Michael Wenyi Li / Sun Senior Photographer

Donning a bright orange jacket and matching sunglasses, the Academy-Award winning director engaged in a riveting conversation with Prof. Samantha Sheppard, performing and media arts.

September 22, 2019

Sold-Out Spike Lee Conversation Touches on Gentrification, #OscarsSoWhite

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Spike Lee entered the stage sporting bright orange glasses, a matching jacket, white pants and blue sneakers accented with the same color orange.

Friday’s engaging conversation with the Academy-Award winning director took place in a sold-out Bailey Hall and featured Prof. Samantha Sheppard, performing and media arts. It was co-hosted by the Cornell University Program Board and the Multicultural Concert Funding Advisory Board.

He began by speaking about his childhood and how he got into films, explaining that his mother was a cinephile and always took him to movies as the oldest child in his family.

His foray into filmmaking began during the summer between his sophomore and junior year. He went into the summer without a major at Morehouse University and was told by his advisor that he “ran out of electives.”

During the summer of 1977, when “everybody” was broke, Lee borrowed a Super 8 camera from his friend who was studying to be a doctor, claiming she didn’t have a use for it. He then began filming his neighborhood in his hometown of Brooklyn. This footage evolved into his first production, titled Last Hustle in Brooklyn.

After making more films during his time at Morehouse, Lee said he went on to pursue graduate work at the Tisch School of the Arts within New York University, where he would later on become a tenured professor and graduate with a M.F.A.

Lee said he decided to forego a traditional route in the realm of filmmaking, turning down an internship with Columbia Pictures. He stated he did not foresee a black man being able to climb the ranks during that time.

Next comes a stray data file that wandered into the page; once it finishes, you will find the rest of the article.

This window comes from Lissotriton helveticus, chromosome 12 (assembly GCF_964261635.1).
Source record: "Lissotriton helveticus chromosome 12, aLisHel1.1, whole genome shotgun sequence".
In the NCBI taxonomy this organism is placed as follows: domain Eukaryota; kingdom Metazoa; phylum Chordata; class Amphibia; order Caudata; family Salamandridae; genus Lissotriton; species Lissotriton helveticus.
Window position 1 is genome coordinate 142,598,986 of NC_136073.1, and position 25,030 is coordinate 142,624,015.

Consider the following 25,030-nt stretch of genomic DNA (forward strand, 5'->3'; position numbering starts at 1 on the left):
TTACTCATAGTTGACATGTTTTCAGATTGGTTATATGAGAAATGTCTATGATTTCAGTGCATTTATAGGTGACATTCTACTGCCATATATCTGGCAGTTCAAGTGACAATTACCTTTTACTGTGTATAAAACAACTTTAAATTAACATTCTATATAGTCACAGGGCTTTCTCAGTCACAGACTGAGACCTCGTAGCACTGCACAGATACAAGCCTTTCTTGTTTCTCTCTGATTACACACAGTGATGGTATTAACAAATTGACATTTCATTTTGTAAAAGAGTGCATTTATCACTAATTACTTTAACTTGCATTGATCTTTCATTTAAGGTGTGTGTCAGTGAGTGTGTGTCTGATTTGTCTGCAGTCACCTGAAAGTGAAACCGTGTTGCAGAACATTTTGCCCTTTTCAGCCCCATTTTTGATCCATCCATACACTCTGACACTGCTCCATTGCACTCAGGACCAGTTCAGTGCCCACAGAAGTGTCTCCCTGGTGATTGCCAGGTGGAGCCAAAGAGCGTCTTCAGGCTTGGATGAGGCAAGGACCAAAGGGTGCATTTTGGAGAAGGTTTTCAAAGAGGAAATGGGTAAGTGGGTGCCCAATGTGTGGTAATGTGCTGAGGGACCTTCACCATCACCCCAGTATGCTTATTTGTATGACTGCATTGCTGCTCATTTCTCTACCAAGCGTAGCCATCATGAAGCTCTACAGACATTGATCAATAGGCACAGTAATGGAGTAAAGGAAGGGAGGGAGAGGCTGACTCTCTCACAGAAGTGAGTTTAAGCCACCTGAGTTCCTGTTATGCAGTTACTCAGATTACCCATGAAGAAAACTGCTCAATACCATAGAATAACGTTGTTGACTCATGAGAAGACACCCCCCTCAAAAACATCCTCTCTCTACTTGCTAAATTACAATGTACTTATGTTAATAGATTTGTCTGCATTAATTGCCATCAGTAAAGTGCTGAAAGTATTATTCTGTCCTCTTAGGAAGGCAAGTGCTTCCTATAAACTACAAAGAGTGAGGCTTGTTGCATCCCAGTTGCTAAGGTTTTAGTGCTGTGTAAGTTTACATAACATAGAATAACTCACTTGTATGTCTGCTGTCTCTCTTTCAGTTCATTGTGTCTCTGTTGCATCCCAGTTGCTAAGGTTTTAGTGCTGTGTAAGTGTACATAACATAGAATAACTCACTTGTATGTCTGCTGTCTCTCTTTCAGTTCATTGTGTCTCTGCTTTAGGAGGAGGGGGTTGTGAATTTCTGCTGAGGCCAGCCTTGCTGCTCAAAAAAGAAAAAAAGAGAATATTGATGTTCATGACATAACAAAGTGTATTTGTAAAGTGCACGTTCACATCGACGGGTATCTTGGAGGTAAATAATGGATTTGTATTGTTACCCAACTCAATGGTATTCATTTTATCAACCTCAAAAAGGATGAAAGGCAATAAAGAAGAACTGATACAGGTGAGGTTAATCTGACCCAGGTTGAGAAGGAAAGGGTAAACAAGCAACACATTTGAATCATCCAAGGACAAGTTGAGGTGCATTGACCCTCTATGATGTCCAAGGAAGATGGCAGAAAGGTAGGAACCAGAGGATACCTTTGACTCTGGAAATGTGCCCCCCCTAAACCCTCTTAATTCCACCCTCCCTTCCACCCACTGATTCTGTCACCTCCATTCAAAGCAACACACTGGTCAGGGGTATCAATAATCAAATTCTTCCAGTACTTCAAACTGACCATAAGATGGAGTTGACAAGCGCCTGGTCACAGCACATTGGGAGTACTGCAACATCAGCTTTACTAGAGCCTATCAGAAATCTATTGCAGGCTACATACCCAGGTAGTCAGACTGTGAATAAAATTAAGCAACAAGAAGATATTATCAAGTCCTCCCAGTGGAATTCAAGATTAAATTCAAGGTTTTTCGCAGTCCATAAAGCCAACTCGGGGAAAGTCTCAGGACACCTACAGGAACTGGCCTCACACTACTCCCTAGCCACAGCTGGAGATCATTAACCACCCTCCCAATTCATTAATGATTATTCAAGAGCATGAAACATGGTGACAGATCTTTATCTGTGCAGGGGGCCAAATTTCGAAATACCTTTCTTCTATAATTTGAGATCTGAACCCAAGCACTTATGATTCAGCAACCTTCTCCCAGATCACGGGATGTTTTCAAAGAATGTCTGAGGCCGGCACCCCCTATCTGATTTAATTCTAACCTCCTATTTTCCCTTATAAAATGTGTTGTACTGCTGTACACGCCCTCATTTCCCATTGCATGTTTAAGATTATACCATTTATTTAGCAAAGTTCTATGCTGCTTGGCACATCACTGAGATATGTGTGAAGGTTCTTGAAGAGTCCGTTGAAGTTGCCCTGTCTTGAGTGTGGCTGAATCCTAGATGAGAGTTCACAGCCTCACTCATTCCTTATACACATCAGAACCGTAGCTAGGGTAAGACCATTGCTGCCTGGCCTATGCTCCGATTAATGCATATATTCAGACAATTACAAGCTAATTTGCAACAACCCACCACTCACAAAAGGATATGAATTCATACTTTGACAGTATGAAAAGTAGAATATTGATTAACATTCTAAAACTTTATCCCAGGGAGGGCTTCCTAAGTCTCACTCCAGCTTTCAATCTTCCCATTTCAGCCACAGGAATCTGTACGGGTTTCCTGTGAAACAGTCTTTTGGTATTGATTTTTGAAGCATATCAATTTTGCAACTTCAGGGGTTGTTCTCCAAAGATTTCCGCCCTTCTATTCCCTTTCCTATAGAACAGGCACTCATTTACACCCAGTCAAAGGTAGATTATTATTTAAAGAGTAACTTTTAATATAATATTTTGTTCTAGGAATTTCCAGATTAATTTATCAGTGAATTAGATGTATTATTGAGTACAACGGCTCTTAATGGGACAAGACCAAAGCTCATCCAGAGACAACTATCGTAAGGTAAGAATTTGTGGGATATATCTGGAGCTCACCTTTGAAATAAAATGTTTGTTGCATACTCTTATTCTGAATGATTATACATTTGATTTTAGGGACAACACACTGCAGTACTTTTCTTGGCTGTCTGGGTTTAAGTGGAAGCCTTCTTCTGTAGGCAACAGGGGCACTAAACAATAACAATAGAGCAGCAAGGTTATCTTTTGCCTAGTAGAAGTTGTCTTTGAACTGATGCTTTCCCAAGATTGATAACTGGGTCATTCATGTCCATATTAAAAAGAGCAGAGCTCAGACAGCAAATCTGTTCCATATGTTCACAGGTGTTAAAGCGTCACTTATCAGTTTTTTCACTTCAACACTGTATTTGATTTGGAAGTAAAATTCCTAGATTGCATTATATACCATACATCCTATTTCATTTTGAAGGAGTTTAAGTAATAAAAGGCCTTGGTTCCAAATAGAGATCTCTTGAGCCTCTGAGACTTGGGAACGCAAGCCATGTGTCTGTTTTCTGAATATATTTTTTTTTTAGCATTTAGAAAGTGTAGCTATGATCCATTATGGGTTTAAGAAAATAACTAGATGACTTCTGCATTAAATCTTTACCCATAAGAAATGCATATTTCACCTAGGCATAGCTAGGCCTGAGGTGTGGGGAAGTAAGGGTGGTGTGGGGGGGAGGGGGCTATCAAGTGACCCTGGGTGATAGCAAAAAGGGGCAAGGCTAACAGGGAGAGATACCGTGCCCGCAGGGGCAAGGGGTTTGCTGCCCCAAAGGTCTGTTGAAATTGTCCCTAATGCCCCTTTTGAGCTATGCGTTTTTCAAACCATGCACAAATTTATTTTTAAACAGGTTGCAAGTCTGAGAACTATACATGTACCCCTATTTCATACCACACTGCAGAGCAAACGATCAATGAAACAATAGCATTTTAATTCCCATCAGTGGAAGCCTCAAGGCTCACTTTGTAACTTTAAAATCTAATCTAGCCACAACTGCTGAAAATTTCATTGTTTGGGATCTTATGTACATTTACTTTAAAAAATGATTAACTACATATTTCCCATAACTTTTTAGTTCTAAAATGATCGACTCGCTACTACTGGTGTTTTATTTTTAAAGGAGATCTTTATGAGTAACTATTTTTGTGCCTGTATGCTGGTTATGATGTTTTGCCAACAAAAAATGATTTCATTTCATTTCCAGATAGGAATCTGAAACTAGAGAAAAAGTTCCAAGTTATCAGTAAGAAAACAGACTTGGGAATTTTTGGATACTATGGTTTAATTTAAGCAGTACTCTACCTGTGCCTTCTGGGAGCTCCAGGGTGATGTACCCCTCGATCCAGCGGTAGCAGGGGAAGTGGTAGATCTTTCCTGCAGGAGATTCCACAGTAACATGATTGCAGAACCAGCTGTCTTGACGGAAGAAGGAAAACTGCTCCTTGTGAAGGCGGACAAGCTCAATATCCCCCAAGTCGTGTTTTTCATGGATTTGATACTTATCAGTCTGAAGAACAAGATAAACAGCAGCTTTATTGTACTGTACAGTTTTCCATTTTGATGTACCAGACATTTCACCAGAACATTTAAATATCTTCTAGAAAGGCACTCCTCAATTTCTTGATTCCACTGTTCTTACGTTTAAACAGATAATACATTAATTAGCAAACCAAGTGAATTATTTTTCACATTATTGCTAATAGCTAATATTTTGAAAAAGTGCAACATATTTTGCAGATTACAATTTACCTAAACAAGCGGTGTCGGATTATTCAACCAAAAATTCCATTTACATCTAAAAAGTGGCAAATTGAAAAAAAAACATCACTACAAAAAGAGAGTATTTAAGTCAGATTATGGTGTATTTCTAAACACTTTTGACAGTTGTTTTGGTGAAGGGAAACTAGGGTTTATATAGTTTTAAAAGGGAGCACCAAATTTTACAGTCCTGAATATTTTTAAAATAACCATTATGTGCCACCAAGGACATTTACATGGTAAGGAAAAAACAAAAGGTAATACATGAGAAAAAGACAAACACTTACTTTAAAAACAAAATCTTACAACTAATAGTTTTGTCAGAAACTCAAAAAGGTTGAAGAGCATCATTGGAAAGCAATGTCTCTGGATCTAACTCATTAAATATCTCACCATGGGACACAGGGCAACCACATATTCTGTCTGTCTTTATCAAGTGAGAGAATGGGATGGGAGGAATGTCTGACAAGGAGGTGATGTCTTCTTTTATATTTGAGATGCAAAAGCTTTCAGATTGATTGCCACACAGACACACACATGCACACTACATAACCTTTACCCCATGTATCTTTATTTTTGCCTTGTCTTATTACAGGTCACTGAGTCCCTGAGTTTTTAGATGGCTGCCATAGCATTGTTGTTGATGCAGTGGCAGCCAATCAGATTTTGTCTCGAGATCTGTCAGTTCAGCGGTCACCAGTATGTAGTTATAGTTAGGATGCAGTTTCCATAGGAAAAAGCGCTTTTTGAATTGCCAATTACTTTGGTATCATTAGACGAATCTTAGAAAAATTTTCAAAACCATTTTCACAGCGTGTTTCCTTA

“There’s no way at that time a young black film maker could work his way up from the mailroom,” Lee said.

After some failures with making earlier films, Lee understood that his next project needed to be cheap. This project became She’s Gotta Have It, which was shot with a budget of $175,000. Due to budgeting constraints and having to devote funds on the shot, getting the film, affording basic necessities and editing the film, Lee adopted a constrained lifestyle.

“I was hanging with the Chef. Do you know who the Chef is?” he asked Sheppard.

When she replied no, he responded “Chef Boyardee,” laughing at his own joke, while a laughter began to resound around the room. Throughout the night, Lee responded with comedic zingers at many different points.

The 90-minute conversation explored Lee’s storied history throughout the entertainment business. He mentioned his work with Nike, creating commercials for the then-new sneaker collaboration with Michael Jordan’s as part of his character Mars in the film She’s Gotta Have It.

When Sheppard asked about Lee’s signature usage of double dolly shots — a filmmaking technique where the camera and actor are on a rolling track — Lee spoke about a powerful moment during the filming of Malcolm X, which starred Denzel Washington and Angela Bassett.